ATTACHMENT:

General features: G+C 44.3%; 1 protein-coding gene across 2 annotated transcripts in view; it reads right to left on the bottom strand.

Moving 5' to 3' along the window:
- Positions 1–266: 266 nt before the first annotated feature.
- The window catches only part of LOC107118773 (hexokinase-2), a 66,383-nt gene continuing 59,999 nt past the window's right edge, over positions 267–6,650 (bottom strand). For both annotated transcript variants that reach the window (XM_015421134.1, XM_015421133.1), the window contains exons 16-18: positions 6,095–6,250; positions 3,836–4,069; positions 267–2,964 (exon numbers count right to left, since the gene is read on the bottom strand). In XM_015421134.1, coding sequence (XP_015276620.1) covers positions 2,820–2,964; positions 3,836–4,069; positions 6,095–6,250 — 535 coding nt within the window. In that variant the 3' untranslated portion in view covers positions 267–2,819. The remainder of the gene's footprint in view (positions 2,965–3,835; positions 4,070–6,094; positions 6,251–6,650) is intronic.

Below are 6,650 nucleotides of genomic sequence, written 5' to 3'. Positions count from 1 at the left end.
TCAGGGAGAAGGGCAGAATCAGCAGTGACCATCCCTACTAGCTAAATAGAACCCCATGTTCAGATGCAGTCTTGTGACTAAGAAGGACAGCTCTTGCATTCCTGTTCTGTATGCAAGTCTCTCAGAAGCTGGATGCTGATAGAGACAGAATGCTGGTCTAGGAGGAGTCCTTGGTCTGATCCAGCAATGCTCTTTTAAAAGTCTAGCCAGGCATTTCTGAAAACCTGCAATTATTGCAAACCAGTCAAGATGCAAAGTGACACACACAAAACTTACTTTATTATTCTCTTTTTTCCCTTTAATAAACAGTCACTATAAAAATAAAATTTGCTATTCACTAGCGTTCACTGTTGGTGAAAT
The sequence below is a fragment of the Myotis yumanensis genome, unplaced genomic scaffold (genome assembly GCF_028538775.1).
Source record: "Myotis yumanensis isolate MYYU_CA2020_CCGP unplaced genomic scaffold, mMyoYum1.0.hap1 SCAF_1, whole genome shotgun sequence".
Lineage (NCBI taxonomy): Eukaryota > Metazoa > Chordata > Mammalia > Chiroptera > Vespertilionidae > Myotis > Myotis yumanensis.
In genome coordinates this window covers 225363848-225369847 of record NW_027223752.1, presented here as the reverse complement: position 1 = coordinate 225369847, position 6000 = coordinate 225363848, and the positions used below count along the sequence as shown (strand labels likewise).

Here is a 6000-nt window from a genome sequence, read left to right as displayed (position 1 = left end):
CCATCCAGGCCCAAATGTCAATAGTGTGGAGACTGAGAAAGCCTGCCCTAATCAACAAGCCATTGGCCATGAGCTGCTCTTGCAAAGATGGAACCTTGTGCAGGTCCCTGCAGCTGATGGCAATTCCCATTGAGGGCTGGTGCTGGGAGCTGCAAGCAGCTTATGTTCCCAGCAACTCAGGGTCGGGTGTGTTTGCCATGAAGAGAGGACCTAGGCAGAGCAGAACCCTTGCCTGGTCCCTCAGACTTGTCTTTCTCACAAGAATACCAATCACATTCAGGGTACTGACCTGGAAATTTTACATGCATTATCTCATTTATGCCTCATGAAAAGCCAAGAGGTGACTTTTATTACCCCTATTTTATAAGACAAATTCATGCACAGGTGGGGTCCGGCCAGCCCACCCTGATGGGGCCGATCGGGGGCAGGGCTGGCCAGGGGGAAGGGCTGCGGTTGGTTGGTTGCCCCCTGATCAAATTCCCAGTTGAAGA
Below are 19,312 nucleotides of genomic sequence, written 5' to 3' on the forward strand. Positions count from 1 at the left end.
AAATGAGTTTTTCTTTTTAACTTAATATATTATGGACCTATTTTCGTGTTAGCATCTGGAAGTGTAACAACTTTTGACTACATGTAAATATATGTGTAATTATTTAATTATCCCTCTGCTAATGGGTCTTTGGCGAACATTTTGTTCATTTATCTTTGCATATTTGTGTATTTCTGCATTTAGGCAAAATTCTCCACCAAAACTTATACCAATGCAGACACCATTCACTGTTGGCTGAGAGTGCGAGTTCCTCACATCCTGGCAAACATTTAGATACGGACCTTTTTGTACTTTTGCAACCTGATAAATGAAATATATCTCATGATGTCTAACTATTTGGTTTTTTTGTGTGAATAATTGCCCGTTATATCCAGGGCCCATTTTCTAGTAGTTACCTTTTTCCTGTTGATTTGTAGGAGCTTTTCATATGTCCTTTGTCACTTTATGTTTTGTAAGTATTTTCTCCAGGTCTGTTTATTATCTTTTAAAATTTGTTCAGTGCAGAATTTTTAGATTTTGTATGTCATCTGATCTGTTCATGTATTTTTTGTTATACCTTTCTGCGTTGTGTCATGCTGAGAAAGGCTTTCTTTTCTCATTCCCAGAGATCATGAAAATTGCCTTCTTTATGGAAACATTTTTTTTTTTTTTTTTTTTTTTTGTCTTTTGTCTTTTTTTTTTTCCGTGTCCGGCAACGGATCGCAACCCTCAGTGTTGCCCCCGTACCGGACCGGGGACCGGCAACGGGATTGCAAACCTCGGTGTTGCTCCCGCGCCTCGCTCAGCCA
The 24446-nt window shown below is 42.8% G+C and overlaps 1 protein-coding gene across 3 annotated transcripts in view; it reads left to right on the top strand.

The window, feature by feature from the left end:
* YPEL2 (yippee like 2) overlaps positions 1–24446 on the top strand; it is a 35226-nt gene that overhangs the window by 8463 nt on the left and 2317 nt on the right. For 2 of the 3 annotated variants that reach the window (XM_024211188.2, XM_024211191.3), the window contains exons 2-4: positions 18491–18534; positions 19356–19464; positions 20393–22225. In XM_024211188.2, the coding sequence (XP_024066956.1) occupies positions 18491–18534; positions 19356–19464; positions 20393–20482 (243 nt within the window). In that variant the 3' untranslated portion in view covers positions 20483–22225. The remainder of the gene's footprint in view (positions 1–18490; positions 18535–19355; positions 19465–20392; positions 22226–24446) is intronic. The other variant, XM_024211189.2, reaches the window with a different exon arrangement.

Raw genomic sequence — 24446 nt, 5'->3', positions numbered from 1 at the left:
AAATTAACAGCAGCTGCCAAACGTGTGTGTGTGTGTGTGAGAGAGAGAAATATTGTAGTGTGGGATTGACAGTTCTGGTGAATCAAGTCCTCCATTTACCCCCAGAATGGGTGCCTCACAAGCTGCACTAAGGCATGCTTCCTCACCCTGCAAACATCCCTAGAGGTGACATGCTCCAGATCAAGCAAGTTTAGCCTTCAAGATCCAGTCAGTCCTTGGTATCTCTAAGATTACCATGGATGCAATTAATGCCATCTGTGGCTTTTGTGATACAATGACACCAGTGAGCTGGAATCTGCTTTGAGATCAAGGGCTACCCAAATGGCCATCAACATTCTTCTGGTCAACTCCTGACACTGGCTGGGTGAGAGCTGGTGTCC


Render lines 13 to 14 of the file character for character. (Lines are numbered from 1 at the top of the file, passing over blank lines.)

Below are 19,312 nucleotides of genomic sequence, written 5' to 3' on the forward strand. Positions count from 1 at the left end.
AAATGAGTTTTTCTTTTTAACTTAATATATTATGGACCTATTTTCGTGTTAGCATCTGGAAGTGTAACAACTTTTGACTACATGTAAATATATGTGTAATTATTTAATTATCCCTCTGCTAATGGGTCTTTGGCGAACATTTTGTTCATTTATCTTTGCATATTTGTGTATTTCTGCATTTAGGCAAAATTCTCCACCAAAACTTATACCAATGCAGACACCATTCACTGTTGGCTGAGAGTGCGAGTTCCTCACATCCTGGCAAACATTTAGATACGGACCTTTTTGTACTTTTGCAACCTGATAAATGAAATATATCTCATGATGTCTAACTATTTGGTTTTTTTGTGTGAATAATTGCCCGTTATATCCAGGGCCCATTTTCTAGTAGTTACCTTTTTCCTGTTGATTTGTAGGAGCTTTTCATATGTCCTTTGTCACTTTATGTTTTGTAAGTATTTTCTCCAGGTCTGTTTATTATCTTTTAAAATTTGTTCAGTGCAGAATTTTTAGATTTTGTATGTCATCTGATCTGTTCATGTATTTTTTGTTATACCTTTCTGCGTTGTGTCATGCTGAGAAAGGCTTTCTTTTCTCATTCCCAGAGATCATGAAAATTGCCTTCTTTATGGAAACATTTTTTTTTTTTTTTTTTTTTTTTGTCTTTTGTCTTTTTTTTTTTCCGTGTCCGGCAACGGATCGCAACCCTCAGTGTTGCCCCCGTACCGGACCGGGGACCGGCAACGGGATTGCAAACCTCGGTGTTGCTCCCGCGCCTCGCTCAGCCA